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Fiat Chrysler recalls 1.4M vehicles to prevent hacking

(Photo from Wired Magazine)

As of Friday, Fiat Chrysler has launched a giant recall of about 1.4 million cars and trucks to shield its vehicles from computer hackers. The automaker plans to protect the vehicles by updating software in the infotainment system.

“Launching a recall is the right step to protect Fiat Chrysler’s customers, and it sets an important precedent for how NHTSA and the industry will respond to cybersecurity vulnerabilities,” NHTSA Administrator Mark Rosekind said.

The recall appears to have occurred after two hackers revealed that they took control of a Jeep Cherokee SUV over the Internet. The company disclosed that the hackers got into the Jeep through an electronic opening in the radio and said it would update software to close it. The hackers were able to crank up the air conditioning and take over the sound system. On Thursday, the automaker sealed off a loophole in its internal cellular telephone network with vehicles to prevent similar attacks.

Vehicles with 8.4-inch touchscreens included in the recall are 2013 to 2015 Dodge Vipers and Ram pickups; 2014 to 2015 Jeep Grand Cherokees; Cherokees and Dodge Durango SUVs and 2015 Chrysler 200, Chrysler 300 and Dodge Chargers and Challengers.

The vulnerability exposed by the hack has drawn the attention of government safety regulators, who on Friday opened an investigation into the incident. The NHTSA is now looking into all cars with the same radios.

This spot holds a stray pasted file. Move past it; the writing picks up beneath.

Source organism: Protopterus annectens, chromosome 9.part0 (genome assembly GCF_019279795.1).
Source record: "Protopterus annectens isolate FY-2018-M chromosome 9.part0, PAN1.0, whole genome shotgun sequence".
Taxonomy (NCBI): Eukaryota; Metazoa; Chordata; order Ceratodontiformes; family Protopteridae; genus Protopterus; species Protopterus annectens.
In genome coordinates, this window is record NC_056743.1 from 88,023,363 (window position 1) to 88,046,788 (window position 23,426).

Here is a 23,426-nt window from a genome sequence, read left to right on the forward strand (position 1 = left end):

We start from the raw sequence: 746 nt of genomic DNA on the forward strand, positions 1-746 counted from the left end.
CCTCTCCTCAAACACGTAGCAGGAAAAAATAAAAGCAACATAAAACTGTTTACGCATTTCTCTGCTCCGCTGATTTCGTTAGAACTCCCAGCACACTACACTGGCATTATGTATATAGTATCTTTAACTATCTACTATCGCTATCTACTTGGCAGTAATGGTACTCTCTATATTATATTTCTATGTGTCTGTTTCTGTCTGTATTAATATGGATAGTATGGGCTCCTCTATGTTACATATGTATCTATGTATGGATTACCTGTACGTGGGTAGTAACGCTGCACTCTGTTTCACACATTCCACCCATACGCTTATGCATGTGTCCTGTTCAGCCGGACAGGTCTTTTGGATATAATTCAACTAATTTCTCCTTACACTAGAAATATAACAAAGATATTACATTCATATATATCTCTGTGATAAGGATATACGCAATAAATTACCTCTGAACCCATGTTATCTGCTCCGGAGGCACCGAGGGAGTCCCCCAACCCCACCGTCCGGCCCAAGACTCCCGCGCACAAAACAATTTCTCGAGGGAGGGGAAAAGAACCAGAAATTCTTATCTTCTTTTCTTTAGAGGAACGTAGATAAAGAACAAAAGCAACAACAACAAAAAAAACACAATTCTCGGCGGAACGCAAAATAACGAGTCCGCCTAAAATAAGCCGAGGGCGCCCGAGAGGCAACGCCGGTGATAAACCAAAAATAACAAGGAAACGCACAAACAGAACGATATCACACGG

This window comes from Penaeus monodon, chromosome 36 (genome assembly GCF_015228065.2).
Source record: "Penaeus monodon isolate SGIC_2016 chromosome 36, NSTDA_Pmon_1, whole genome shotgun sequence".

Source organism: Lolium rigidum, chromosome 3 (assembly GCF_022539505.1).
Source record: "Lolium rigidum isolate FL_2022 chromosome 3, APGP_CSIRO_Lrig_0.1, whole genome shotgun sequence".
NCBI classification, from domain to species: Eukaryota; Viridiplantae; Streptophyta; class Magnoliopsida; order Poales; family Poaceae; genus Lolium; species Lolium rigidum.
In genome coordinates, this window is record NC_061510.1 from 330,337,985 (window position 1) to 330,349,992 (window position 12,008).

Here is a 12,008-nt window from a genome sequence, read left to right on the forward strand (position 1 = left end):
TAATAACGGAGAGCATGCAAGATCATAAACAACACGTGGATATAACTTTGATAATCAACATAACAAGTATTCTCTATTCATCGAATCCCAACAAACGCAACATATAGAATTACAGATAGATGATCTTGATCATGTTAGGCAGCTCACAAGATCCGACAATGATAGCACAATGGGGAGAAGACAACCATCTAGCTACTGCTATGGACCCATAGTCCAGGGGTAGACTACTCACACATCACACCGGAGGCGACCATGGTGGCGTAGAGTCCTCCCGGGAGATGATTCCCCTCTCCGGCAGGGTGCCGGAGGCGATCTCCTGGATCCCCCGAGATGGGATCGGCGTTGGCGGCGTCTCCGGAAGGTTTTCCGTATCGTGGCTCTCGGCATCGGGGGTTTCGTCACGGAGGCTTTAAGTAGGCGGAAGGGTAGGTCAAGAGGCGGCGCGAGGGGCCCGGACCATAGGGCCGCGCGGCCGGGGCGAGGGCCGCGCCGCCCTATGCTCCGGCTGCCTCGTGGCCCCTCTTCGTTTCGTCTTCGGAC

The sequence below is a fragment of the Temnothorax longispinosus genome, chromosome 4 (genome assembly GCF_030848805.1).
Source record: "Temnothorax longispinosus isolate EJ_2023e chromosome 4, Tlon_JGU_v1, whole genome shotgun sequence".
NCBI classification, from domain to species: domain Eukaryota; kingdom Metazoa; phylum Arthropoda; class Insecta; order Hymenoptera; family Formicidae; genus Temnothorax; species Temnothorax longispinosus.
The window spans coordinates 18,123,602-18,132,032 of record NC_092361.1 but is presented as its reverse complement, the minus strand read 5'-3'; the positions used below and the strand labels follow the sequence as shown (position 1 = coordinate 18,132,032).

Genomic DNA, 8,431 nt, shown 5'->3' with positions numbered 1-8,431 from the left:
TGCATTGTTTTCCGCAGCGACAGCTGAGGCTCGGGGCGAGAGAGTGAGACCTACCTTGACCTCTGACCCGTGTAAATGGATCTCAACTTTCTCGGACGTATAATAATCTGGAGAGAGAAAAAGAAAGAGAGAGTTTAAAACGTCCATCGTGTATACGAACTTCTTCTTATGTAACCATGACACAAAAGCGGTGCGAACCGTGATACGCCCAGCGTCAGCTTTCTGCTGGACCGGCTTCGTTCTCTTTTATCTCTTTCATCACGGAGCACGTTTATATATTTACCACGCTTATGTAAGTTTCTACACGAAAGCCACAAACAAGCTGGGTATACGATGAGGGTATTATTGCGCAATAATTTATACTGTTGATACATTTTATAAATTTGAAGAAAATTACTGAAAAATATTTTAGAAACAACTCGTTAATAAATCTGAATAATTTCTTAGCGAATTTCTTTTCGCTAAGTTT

It’s very common that vehicles have Internet-connected features such as WiFi and navigation. This makes it very convenient for drivers but leaves the car vulnerable to outside attacks.

Automakers, he said, have become accustomed to testing mechanical safety, but most aren’t doing online security testing. Carder said he wouldn’t be surprised to see a few more recalls as automakers check vehicle security. He noted that Internet-accessible cars have only been around for a few years, limiting the number of cars and trucks that could be affected.

Fiat Chrysler has stated it would contact owners of 471,000 vehicles and offer software updates to fix the problem. But documents show that the wider recall came at the urging of government safety regulators.

Fiat Chrysler, which faces penalties from NHTSA for recall delays over several years, said in documents that it agreed to the recall even though there were no problems in the field other than the Jeep attack, and it had no complaints or warranty claims. The company also implied in its statement that the hackers broke the law by manipulating a vehicle remotely without authorization.

NHTSA encouraged people to get the repairs done as soon as possible and said the recall is the right step to protect customers. “It sets an important precedent for how NHTSA and the industry will respond to cybersecurity vulnerabilities,” the agency said in a statement.

Owners of the recalled vehicles will get a USB drive that they can use to update the software. Fiat Chrysler says it provides added security beyond the cellular network fixes.

Customers can go to //www.driveuconnect.com/software-update/ with their VIN number to see if they’re included in the recall